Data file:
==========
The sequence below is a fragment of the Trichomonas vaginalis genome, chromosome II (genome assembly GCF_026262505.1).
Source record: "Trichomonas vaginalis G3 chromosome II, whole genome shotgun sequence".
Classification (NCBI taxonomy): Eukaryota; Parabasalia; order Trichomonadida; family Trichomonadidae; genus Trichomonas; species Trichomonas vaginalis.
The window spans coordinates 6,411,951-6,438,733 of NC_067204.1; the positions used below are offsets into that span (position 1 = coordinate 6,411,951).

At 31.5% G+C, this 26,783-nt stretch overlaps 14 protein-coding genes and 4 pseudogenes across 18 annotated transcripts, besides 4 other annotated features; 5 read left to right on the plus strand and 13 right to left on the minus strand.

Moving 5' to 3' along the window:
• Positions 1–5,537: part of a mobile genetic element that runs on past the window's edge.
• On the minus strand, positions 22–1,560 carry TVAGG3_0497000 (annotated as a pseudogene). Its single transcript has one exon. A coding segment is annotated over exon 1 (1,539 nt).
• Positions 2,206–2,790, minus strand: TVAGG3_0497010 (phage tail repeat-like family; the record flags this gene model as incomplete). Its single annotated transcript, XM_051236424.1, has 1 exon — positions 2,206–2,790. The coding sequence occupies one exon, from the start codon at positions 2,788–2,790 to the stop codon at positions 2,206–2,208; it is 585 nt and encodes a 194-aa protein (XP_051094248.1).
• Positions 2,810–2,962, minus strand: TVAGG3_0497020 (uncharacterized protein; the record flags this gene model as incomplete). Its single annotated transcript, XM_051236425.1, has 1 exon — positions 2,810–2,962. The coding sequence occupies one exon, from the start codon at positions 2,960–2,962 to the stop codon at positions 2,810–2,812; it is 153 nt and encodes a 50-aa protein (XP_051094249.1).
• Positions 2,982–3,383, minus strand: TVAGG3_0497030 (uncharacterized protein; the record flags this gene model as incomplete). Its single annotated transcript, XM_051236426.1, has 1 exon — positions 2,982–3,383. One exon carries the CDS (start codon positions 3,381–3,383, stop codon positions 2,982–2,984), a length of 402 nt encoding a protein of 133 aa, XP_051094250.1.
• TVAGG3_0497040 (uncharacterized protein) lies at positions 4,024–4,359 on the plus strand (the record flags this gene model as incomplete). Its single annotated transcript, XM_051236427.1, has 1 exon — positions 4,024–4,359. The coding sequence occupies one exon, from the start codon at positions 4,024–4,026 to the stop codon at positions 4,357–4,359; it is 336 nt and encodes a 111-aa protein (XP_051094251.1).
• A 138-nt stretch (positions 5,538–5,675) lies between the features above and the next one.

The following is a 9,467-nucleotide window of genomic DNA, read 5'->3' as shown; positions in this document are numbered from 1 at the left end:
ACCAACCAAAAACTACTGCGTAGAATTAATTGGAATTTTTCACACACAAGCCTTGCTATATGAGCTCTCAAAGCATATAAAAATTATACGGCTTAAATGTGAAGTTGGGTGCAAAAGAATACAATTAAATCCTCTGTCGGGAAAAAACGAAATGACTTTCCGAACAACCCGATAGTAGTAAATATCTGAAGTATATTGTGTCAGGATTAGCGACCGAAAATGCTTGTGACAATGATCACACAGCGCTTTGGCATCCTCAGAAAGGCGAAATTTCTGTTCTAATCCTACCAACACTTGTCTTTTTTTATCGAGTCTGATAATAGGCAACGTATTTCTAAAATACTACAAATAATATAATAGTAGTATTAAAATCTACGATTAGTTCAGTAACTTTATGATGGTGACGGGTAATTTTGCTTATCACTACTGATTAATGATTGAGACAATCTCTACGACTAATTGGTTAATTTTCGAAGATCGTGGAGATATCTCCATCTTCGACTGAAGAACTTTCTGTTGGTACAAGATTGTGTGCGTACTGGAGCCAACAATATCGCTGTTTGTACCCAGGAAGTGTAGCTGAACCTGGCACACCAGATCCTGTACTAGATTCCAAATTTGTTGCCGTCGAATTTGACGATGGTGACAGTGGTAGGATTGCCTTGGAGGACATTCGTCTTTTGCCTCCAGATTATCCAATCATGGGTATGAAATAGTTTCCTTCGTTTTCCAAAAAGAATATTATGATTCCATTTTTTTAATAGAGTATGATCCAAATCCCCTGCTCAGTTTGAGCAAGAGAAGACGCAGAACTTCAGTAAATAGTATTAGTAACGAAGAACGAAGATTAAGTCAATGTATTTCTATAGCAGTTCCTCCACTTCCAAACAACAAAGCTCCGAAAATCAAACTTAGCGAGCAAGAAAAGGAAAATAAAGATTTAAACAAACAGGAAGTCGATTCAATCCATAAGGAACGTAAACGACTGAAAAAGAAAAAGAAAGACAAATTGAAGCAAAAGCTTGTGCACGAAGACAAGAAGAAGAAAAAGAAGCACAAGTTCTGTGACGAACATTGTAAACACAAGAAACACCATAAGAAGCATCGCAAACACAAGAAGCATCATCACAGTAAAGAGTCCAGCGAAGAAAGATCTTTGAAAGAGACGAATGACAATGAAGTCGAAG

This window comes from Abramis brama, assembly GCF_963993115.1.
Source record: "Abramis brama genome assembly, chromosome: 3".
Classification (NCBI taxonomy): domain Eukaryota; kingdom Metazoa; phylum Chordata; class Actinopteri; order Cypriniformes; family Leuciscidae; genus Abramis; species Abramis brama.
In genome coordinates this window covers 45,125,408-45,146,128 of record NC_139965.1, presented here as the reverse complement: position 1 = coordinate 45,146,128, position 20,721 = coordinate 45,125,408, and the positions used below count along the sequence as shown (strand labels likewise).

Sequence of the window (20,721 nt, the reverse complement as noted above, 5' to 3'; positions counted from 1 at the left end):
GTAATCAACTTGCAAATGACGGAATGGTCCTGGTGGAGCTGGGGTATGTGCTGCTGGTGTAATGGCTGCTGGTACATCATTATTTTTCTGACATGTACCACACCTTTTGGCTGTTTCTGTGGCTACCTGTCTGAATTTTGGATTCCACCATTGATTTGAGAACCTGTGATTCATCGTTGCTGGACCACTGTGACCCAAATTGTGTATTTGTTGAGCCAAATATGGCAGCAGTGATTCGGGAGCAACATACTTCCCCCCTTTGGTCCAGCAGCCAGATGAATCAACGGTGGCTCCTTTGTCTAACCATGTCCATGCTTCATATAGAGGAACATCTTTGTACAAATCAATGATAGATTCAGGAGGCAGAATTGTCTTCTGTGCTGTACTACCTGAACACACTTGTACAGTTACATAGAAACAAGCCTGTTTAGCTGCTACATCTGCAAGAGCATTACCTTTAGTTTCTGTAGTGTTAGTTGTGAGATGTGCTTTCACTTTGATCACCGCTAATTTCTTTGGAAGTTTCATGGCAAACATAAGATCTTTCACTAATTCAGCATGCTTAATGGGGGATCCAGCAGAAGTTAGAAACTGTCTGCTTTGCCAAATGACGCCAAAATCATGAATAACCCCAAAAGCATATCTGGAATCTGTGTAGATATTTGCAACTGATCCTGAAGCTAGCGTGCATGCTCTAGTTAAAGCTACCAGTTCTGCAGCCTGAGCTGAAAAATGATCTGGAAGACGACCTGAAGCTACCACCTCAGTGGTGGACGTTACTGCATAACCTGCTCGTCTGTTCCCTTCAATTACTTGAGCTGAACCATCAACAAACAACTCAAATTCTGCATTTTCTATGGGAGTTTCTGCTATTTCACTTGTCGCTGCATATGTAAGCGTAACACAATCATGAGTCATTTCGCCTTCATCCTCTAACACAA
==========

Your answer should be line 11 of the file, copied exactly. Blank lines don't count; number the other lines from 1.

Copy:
• Positions 2,982–3,383, minus strand: TVAGG3_0497030 (uncharacterized protein; the record flags this gene model as incomplete). Its single annotated transcript, XM_051236426.1, has 1 exon — positions 2,982–3,383. One exon carries the CDS (start codon positions 3,381–3,383, stop codon positions 2,982–2,984), a length of 402 nt encoding a protein of 133 aa, XP_051094250.1.